I appreciated some of the things in Leslie’s book. There were some good insights. And it took the taboo off the “D” word (divorce) for the church leadership. And I saw that ACFJ had written a positive review of it, so I was more interested. (I am wondering the reasoning for that positive review, if ACFJ now has reservations about Leslie’s work.)

      But overall, the whole thing [reading and listening to Leslie’s work] was just somewhat confusing and difficult to bear.

      • UPDATE Sept 2021: I have come to believe that Jeff Crippen does not practise what he preaches. He vilely persecuted an abuse victim and spiritually abused many other people in the Tillamook congregation. Go here to read the evidence. Jeff has not gone to the people that he spiritually and emotionally abused. He has not apologised to them, let alone asked for their forgiveness.


        Moody Mom, I was inwardly cheering at every paragraph you wrote here! Thank you so much!

        Allow me to explain a bit more about ACFJ’s responses to Leslie Vernick.

        You are right that we published an endorsement of Leslie’s book The Emotionally Destructive Marriage pretty soon after it came out. And we put it on our list of Recommended Books which is found under our Resources tab in the top menu of this blog.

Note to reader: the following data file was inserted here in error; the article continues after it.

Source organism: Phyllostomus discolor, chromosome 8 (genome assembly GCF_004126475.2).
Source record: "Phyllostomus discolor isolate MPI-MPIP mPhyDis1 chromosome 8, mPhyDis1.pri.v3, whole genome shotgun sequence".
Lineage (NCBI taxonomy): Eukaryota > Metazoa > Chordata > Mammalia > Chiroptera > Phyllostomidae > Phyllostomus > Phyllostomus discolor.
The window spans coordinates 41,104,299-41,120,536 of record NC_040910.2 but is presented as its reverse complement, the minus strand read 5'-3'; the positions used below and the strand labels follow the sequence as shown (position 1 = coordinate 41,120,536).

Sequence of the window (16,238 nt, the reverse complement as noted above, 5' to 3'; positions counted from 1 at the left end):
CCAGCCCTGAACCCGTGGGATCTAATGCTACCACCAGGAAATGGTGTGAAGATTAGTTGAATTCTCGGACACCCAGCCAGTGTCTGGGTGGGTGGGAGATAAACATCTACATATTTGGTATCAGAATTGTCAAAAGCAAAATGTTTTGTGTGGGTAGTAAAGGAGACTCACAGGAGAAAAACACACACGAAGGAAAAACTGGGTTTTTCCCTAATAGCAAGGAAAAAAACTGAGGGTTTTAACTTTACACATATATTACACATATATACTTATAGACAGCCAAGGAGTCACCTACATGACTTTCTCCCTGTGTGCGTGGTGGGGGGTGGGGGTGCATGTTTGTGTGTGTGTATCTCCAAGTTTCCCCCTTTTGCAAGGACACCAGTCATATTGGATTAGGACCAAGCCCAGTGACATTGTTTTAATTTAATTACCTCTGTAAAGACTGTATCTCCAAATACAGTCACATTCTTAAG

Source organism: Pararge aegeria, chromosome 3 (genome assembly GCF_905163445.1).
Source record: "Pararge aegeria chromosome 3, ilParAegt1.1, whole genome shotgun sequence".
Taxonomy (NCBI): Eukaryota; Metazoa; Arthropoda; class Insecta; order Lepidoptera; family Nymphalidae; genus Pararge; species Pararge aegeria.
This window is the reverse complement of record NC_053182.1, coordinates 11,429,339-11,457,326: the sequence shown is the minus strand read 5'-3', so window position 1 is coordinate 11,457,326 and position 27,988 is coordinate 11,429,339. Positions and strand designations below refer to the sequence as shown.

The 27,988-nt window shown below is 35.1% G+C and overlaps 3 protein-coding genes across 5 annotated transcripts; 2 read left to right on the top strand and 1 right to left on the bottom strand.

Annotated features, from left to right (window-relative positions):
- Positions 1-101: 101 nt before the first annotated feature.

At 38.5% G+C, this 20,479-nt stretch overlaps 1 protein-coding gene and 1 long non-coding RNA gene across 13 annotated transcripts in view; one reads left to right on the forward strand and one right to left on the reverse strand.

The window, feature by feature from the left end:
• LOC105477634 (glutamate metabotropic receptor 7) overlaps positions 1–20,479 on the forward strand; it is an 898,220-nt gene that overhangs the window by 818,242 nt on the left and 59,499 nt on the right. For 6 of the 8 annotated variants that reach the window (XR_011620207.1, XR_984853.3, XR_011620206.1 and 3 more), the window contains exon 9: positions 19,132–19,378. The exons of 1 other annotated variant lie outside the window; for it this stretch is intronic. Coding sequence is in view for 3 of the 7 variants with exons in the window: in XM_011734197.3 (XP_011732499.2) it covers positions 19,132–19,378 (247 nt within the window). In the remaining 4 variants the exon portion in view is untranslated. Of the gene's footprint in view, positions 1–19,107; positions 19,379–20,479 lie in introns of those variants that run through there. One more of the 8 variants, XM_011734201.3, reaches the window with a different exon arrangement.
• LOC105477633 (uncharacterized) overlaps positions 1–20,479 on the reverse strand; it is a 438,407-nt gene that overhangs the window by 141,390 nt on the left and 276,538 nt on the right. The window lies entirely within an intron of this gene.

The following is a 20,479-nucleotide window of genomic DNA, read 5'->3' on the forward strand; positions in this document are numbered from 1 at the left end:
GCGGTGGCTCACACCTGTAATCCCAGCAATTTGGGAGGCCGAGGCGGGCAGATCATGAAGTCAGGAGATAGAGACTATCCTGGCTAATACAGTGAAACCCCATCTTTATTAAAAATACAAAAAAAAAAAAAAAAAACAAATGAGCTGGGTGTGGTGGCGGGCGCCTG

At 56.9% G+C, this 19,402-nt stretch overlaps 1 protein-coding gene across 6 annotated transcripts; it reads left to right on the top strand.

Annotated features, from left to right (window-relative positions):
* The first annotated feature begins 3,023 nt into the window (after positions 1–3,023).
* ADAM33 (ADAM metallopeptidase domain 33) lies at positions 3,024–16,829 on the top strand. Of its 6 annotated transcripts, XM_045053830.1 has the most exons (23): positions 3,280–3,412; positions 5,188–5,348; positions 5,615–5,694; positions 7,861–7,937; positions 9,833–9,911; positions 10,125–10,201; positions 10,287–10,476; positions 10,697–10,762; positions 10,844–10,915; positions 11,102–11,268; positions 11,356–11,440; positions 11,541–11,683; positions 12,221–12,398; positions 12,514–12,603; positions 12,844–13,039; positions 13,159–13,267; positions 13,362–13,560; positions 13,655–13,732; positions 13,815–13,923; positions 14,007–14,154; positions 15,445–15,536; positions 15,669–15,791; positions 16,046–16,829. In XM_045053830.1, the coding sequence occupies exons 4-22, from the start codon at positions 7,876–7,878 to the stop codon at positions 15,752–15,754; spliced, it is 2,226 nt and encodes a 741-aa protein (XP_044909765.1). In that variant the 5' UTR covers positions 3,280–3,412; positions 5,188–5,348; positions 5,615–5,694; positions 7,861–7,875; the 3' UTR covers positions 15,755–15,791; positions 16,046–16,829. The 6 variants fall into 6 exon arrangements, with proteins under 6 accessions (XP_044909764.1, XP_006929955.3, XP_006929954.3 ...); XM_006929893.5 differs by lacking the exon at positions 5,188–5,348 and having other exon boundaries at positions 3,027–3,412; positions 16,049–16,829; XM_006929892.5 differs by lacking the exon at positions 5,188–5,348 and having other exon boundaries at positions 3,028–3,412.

Since then, we have been watching what Leslie is doing and reflecting on her work, including reflecting on our initial endorsement of her book The Emotionally Destructive Marriage. We have watched her partner with Chris Moles. We have noticed the fees they are charging those who are negatively impacted by abuse or those who are committing abuse. We have heard privately (from parents of a victim) that when they sought help from Leslie to help them deal with their daughter being emotionally and spiritually seduced and brought under the control of a very abusive man and his pastoral allies, all that Leslie offered them was some counseling to help them on their ‘parenting issues’ (at the cost of thousands of dollars). So, over time, we realised that our initial approval of Leslie’s approach to domestic abuse needed to be given a big caveat.

        At this post we expressed some of our caveats about Leslie Vernick: Wise as Serpents: Does the Christian Still Have an Evil Heart?

        And we scrubbed our post which had promoted Leslie Vernick and Chris Moles’s webinar “Shepherding the Emotionally Destructive Marriage”.

        So far, we have not scrubbed this post of ours When Trying Harder Becomes Destructive — video by Leslie Vernick …but we may add a caveat to it or scrub it. (When we get time!)

        We have not scrubbed this post Leslie Vernick quotes from Not Under Bondage at the Association of Biblical Counselors because we think it’s okay to let people know that Leslie actually seemed to endorse a little bit of my book.